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Chief Rabbi Lord Sacks: I am not heartless, I understand gay people’s fears

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  1. This is what the magic-boggled don’t get – We don’t *need* to get where they are coming from. Faith is by consent and they should only ever have power over those which consent to their dogmatic drivel.

    I don’t. I don’t consent. I am not Jewish or Muslim or Christian and I have no need to either understand, nor capitulate to, their primitive dogmatic crap.

    1. Bravo Bloody well put!

    2. Go for it!

      Such arrogance as we only see from the religious.

    3. You might want to remember that religions are not just about belief in a deity. In the case of Judaism, it is not primarily about faith. Many Jews, probably the majority, are atheists. It’s mainly about culture, tradition and community. I left Judaism on realising that I’m an atheist, and I was met with total bewilderment from the Jewish community, who simply didn’t see that as a valid reason to leave.

      So “magic-boggled” doesn’t really apply, and it’s a lot more complicated than “dogmatic drivel”. If you ask a Jew what marriage means, the answers are likely to be along the lines of, “Getting married under a chuppah [bridal canopy], in synagogue, with your family and friends”. They don’t start quoting Leviticus at you.

      This is why it’s particularly irrelevant when Sacks starts selectively quoting bits of the Bible that most Jews don’t give a hoot about, and which are not prominent in the practice of Jewish faith either. Even more so in the context of civil marriage!

      1. Whether by tradition, custom, loyalty, whatever, I am not a part of it and find it tyrannical to be expected to be subjected to it.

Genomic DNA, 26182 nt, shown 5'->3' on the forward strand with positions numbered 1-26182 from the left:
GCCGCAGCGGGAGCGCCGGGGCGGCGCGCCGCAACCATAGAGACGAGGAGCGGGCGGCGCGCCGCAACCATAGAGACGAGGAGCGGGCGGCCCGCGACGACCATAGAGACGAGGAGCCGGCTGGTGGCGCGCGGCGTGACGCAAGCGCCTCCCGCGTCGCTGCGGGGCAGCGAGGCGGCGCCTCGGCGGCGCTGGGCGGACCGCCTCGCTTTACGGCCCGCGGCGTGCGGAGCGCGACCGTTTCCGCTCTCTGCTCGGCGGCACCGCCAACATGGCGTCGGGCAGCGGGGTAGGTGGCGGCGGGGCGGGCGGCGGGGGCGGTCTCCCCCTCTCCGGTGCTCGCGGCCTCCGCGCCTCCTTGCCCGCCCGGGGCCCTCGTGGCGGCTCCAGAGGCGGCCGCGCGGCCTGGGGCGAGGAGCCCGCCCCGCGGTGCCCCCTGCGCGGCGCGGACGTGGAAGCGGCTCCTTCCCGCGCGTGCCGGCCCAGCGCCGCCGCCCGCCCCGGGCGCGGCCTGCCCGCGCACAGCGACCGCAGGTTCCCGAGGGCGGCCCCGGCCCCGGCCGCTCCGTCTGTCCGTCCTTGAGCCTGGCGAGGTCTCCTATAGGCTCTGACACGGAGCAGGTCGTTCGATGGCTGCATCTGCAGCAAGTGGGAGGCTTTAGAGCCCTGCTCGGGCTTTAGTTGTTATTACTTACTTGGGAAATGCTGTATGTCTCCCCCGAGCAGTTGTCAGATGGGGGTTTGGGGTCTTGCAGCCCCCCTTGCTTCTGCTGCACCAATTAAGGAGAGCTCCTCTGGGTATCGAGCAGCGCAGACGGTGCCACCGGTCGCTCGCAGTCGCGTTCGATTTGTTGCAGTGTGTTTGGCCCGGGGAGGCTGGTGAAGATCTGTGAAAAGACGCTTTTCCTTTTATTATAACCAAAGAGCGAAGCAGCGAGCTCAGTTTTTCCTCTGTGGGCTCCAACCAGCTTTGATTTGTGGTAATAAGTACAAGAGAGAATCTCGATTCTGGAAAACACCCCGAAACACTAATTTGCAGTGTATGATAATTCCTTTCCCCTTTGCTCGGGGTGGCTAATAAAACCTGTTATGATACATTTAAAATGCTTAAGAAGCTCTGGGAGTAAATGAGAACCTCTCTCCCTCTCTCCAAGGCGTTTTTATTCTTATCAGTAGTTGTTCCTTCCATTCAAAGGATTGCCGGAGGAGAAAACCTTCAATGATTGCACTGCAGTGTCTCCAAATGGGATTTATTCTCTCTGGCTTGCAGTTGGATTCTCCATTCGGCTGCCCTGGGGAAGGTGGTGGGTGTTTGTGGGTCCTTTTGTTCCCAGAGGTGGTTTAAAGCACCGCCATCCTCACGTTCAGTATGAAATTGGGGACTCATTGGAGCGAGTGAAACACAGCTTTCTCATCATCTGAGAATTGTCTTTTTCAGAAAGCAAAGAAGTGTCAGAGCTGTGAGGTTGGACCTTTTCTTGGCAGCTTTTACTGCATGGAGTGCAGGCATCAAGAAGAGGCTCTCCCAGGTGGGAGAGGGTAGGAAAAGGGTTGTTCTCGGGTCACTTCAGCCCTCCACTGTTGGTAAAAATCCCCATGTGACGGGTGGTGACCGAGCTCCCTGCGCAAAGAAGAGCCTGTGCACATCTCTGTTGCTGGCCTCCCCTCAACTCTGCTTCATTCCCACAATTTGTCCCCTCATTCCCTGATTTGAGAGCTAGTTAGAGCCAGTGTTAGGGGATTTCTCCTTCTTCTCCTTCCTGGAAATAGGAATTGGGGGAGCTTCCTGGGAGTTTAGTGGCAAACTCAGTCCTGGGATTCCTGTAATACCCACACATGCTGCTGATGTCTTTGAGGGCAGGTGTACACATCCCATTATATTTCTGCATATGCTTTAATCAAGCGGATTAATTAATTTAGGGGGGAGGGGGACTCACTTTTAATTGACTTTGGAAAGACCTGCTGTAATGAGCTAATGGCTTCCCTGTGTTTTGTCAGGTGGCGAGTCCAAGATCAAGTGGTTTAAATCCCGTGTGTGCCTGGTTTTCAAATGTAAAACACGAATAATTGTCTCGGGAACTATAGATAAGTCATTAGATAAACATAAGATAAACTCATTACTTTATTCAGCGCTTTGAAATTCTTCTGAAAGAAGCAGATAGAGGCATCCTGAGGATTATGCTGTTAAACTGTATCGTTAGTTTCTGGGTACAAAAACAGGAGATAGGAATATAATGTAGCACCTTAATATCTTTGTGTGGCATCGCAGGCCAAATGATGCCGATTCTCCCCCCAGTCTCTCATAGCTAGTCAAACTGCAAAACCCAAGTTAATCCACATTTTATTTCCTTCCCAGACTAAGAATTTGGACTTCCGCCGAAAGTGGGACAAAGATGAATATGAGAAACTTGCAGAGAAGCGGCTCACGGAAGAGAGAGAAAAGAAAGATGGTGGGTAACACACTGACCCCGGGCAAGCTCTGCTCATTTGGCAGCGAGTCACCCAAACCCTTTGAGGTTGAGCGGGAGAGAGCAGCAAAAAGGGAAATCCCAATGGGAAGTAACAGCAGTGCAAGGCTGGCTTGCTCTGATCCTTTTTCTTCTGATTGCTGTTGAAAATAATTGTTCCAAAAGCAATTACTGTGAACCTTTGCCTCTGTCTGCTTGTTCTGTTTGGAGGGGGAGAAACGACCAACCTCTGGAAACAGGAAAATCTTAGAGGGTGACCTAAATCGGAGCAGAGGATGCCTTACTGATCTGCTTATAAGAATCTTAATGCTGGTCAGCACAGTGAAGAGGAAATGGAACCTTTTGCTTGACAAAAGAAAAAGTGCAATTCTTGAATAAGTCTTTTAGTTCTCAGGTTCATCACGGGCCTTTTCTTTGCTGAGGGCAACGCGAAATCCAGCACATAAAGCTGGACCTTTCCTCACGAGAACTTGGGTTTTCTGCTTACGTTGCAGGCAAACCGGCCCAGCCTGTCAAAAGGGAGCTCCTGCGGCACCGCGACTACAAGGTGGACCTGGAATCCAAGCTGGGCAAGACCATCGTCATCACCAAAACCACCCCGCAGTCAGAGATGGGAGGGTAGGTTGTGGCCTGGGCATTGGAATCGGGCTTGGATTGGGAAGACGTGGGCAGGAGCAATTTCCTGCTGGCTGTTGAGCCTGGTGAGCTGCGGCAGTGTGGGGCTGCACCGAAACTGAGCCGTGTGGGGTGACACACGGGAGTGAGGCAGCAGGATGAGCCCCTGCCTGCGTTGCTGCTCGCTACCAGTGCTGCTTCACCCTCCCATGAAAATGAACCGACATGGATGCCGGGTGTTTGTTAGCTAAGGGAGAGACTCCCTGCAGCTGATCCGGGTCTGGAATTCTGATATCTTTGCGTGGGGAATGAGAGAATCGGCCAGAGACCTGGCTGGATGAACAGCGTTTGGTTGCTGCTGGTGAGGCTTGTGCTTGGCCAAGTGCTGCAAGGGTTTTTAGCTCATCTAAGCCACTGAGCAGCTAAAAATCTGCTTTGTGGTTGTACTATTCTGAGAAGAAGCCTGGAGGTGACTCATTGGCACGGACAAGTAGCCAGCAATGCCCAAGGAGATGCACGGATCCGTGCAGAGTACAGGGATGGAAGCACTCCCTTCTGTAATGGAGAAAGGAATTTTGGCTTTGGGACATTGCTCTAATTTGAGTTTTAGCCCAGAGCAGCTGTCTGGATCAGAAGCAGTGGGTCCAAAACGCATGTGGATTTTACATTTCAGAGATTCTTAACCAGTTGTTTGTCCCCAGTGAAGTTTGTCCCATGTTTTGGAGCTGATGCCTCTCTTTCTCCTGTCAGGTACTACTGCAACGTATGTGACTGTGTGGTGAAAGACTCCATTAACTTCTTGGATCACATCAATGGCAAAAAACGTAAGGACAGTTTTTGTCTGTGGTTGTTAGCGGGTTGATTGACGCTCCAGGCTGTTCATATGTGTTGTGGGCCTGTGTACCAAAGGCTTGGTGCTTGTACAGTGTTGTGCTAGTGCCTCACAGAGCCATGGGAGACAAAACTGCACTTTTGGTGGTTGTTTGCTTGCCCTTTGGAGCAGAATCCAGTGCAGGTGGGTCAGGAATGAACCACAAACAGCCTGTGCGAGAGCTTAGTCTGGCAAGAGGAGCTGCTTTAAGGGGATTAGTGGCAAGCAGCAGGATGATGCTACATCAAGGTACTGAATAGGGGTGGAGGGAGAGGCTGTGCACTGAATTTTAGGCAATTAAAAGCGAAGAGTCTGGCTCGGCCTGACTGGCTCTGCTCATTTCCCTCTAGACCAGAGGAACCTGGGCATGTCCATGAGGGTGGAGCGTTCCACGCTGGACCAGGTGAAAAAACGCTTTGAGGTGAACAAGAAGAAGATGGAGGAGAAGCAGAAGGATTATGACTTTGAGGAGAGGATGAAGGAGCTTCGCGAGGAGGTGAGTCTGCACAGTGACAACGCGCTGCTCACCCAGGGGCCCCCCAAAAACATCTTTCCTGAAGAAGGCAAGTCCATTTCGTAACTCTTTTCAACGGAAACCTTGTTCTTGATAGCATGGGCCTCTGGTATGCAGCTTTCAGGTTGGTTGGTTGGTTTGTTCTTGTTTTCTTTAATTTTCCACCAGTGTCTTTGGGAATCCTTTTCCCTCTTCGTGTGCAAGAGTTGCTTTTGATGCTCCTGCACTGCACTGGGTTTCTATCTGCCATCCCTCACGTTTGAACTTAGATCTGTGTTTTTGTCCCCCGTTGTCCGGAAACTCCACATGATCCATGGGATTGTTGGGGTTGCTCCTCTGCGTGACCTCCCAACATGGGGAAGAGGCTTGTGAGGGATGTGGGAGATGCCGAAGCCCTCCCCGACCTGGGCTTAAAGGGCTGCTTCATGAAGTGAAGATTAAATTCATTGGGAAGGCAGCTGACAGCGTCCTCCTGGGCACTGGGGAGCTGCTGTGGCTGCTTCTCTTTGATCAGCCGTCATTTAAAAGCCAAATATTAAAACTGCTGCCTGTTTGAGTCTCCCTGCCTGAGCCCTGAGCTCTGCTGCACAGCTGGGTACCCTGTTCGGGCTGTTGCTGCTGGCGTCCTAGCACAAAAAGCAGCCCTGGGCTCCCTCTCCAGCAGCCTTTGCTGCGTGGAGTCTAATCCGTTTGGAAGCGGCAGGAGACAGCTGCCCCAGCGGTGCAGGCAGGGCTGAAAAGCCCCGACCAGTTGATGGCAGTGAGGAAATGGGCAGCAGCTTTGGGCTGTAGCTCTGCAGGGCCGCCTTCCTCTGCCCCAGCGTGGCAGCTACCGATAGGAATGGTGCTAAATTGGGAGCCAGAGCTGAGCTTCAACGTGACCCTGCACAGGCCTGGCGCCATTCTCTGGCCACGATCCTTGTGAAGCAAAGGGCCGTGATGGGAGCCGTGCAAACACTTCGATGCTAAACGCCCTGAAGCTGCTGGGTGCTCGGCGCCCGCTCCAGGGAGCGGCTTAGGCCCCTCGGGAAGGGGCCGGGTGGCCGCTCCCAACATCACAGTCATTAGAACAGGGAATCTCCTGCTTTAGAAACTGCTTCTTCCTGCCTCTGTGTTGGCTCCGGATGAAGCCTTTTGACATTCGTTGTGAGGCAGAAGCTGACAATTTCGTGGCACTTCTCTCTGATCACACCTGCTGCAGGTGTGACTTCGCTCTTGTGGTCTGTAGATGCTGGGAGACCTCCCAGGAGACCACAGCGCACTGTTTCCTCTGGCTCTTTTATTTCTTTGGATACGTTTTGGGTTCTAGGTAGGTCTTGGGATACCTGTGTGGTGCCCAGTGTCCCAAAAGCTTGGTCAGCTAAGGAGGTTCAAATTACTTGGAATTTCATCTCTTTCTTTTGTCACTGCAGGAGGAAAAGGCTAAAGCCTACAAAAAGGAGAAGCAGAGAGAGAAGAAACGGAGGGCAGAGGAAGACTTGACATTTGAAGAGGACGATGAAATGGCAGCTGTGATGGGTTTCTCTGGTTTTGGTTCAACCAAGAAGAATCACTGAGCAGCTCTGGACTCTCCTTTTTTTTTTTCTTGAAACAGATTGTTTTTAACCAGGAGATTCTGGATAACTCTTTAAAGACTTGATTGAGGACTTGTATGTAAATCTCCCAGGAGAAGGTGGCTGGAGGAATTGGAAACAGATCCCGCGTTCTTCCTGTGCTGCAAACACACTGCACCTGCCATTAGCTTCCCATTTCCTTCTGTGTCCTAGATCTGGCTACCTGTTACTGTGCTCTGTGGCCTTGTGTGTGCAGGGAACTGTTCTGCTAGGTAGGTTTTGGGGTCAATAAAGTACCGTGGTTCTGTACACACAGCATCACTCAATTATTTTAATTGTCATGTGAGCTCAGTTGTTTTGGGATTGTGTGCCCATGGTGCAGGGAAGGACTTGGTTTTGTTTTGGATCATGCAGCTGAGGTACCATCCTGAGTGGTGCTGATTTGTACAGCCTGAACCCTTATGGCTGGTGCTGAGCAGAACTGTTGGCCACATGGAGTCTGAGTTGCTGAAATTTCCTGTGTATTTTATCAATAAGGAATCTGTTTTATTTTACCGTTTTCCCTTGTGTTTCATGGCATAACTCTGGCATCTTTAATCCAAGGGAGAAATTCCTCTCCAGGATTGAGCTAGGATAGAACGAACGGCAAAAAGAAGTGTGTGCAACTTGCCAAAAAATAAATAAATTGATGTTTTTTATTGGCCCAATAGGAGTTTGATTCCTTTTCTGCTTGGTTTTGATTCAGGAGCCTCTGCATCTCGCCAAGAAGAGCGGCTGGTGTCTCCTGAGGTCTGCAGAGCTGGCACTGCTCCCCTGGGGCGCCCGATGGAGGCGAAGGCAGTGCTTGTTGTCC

I’m sorry, but the nature of the ceremony is only of relevant to the participants and of no concern to anyone else.

        1. How exactly are you being subjected to it? Are you being expected to follow Jewish law? If you mean that unelected clergy have no business having power over secular matters, I entirely agree, but that’s not what you were talking about. Meanwhile, you are commenting on Judaism but do not appear to have any knowledge of Judaism or British Jewry.

          Considering that we’re talking about same-sex marriage here, I think the nature of wedding ceremonies is pretty damned relevant. Personally, I’d be thrilled if religions had to obey all equality law, but it’s unlikely to happen and would be very difficult to implement.

          Random anecdote: the biblical vows between Ruth and Naomi, who do a sterling impression of being a lesbian couple, are frequently used in Christian marriage ceremonies today.

          1. Because the House of Lords has religious people in it capable of exercising power based on their asinine and ludicrous and frequently utterly insane “beliefs” – Including the man in bloody question. That’s the point. He has the power of a vote, granted due to his position, and I have no ability to demand that he not have that power.

        2. Right, with you. I completely agree that we shouldn’t have clergy in the House of Lords. I’m not terribly keen on the House of Lords at all. Of course, we have plenty of politicians who are religious as well, and their religion will affect their policy. It really worries me that in the US, it’s unthinkable to have a president who’s not a devout Christian. Thankfully it’s not that bad over here, and I suppose that at least they’ve widened the clergy-in-the-HoL thing to clergy from other faiths, so that it’s not a Christian stranglehold. But none of them should be there at all.

          While I strongly dislike religion being in bed with government, we can hardly demand that only atheists run the country! So there are limits. But appointing clergy to state power purely because they are religious is not on at all.

  2. Lord Sacks “I am not heartless”, just brainless.

    1. what a stupid, inane thing to say. Another poser trying to be clever with a few nasty words against someone who can’t answer back, jbut sadly failing. Sacks is not brainless. he is, in fact, highly intelligent and articulate. We might not like some of his views, but that does not make him brainless. Moderate your knee jerk reactions please.